You don’t know what you’ve got ‘til its gone

Trevor believes thankfulness and forgiveness go hand-in-hand

Who says you still can’t learn things at 26.

We ran an article this week about what one Muheim Memorial Elementary School (MMES) class was thankful for.

The process was pretty simple: we had students answer a number of questions about gratitude — important stuff.

But there was one specific question that stumped me for a second: why is it important to be grateful?

I think most people can acknowledge it’s important to be appreciative of the things they have in life.

A roof over your head.

Friends and family who love and care about you.

A cat that leaves your feet danging off the side of the bed looking like they’ve been through barbed wire.

The not-so-little things.

But while I would say the overwhelming majority I know are grateful, I am not sure how many of us have actually sat down and thought about why it’s important to be grateful.

For me, it’s because it gives me perspective.

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When we acknowledge things that we’re lucky to have in our lives, it does two things.

First of all, it makes us more cognizant of the fact that others do not.

Not in a cynical or competitive way, but to acknowledge that you’re appreciative of healthy drinking water is also to acknowledge that the reason you have to be grateful is because this is not a given; there are, in fact, people who don’t — or who have to walk kilometres every day just to get it.

But being grateful also makes you more appreciative of the relative importance of things.

You can be grateful for your new plasma TV, it doesn’t mean that you need it.

Likewise, I’ve found through my own trials and errors that if you’re a grateful person in general losing more luxury material goods — a new fancy TV that breaks or a car that gets into a wreck, for example — might not phase you as much, because you’re able to acknowledge the relative importance of things in your life.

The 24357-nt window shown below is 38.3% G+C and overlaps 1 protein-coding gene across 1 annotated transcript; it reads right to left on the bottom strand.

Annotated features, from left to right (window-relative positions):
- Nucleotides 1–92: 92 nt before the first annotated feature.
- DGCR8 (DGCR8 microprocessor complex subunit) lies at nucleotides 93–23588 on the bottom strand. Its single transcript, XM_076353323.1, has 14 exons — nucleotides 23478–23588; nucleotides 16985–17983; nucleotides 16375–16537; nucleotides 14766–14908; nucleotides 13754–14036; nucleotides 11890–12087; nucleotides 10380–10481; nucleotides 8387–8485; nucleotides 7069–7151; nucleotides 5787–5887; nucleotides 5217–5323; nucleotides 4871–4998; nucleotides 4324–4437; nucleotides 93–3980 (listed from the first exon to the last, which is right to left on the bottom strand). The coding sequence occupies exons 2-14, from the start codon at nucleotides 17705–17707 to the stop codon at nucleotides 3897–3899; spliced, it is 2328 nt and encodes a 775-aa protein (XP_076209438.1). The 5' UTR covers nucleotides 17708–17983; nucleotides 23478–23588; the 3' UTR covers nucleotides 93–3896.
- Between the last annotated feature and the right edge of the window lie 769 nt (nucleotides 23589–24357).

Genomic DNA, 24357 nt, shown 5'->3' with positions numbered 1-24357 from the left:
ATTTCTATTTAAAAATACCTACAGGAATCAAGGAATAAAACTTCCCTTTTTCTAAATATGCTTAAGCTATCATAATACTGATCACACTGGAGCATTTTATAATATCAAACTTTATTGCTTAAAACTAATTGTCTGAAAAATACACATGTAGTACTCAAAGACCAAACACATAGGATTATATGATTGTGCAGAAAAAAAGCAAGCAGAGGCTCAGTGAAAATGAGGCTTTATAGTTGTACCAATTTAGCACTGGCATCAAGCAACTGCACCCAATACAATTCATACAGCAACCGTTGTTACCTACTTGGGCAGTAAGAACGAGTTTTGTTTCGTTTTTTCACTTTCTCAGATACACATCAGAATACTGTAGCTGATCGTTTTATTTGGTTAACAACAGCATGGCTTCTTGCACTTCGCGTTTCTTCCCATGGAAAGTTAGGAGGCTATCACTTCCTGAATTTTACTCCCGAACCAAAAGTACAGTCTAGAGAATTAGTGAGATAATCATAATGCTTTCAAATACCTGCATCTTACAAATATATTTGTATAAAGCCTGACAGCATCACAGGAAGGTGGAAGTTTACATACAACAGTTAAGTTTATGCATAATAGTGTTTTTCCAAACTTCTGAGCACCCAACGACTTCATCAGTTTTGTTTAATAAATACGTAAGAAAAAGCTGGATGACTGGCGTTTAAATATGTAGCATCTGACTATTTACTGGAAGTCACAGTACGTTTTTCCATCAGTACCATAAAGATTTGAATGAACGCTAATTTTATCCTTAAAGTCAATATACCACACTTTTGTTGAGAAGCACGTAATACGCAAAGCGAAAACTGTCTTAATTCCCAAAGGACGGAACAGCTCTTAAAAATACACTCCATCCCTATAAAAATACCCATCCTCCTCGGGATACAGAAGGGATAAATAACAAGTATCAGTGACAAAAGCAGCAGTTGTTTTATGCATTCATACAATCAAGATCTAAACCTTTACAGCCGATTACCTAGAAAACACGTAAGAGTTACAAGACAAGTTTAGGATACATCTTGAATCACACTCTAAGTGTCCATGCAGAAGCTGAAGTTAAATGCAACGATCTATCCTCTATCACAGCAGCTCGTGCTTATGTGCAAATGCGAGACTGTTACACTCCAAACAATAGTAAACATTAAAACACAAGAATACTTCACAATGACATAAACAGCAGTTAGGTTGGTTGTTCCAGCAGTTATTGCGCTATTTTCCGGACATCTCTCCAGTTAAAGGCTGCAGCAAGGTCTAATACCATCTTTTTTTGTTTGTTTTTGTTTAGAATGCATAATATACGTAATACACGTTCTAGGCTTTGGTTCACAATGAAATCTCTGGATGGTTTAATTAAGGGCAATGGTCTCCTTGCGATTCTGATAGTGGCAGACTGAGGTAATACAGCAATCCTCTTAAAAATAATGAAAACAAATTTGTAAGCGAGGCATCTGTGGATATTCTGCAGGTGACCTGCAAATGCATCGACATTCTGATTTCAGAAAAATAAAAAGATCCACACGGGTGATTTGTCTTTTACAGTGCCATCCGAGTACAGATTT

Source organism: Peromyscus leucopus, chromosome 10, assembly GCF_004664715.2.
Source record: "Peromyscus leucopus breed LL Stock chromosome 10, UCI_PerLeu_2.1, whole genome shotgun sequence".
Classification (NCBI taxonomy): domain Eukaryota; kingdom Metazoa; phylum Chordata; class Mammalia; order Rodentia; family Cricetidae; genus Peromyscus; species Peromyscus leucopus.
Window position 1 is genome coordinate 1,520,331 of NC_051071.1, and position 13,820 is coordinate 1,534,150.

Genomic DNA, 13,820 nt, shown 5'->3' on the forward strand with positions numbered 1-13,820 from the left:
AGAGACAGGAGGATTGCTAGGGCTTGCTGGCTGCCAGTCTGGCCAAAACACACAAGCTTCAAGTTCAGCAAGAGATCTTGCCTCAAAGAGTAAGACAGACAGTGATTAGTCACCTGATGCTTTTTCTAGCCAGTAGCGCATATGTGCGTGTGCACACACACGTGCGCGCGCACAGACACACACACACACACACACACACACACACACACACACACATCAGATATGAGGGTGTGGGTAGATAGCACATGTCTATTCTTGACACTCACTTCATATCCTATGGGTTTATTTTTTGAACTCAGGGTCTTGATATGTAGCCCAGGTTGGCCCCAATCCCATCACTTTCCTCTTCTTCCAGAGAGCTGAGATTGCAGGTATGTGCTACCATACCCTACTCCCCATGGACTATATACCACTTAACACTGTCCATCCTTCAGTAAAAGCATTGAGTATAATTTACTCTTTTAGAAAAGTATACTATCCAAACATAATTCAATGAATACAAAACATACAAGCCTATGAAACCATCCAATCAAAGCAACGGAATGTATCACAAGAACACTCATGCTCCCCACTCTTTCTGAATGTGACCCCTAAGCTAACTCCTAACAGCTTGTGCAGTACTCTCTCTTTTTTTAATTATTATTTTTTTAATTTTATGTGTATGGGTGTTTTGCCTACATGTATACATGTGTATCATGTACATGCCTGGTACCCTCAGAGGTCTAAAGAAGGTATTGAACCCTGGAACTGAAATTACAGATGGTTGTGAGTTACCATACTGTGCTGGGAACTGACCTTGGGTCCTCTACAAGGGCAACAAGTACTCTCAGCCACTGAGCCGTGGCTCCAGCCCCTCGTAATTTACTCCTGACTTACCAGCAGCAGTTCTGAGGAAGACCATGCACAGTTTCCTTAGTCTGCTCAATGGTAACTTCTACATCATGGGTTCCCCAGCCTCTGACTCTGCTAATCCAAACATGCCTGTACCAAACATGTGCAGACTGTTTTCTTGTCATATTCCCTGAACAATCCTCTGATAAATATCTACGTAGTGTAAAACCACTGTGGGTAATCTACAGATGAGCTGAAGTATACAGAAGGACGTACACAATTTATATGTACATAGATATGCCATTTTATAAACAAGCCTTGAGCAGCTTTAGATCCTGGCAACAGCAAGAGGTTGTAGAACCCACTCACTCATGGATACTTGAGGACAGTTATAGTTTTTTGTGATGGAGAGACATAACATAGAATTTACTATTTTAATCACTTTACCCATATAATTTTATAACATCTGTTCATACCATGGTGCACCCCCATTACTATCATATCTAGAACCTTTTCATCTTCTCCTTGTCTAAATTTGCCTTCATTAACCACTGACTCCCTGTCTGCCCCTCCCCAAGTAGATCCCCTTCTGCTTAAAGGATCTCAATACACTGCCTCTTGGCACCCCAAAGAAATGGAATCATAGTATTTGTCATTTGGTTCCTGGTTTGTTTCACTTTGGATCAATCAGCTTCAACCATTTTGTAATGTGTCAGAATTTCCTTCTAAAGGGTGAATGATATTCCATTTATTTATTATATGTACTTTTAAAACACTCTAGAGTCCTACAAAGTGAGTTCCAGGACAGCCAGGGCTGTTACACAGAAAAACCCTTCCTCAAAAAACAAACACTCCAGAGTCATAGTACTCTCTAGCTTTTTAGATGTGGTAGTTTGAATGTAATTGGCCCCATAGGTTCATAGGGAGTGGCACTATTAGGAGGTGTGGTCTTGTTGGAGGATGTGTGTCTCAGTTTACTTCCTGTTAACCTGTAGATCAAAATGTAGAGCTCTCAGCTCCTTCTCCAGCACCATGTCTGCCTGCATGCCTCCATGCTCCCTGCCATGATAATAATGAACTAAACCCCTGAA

A place to live, for example, is much more important than just about anything you can put inside it (aside from electricity, food and water, some other basic necessities).

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Maybe that’s the difference between materialism and gratefulness: an acknowledgement that the base necessities in life are just as important as the luxuries of Western life that we are all lucky to enjoy.

I want to end by saying that just like it’s important to be grateful, it’s also important not to be too hard on yourself and to be forgiving — the two go hand-in-hand.

We all make mistakes, we all do things we regret. Sometimes these things can’t be changed, but often they can.

Maybe there is someone you haven’t called or something you’ve been putting off doing because the action itself scares you. I know it can be scary to face these things but think about the alternative and how you’d feel if something happened that wouldn’t let you ever change things.

Is that how you’d want to leave those conversations? Or those actions left incomplete?

It’s Thanksgiving. Soon it will be Remembrance day. Shortly after that, Christmas.

Time for thankfulness, for remembering and for sharing the holidays with your loved ones.

Whatever you have to do to make that happen, do it.

We are seven billion or so individuals on a rock travelling 67,000 mph around a giant flaming sphere in a corner of a galaxy we know nothing about and that very possibly is devoid of intelligent life aside from (arguably) ourselves.

Eat some chicken — and don’t be so hard on what you or others have said or done in the past.

You’ll be grateful you did.

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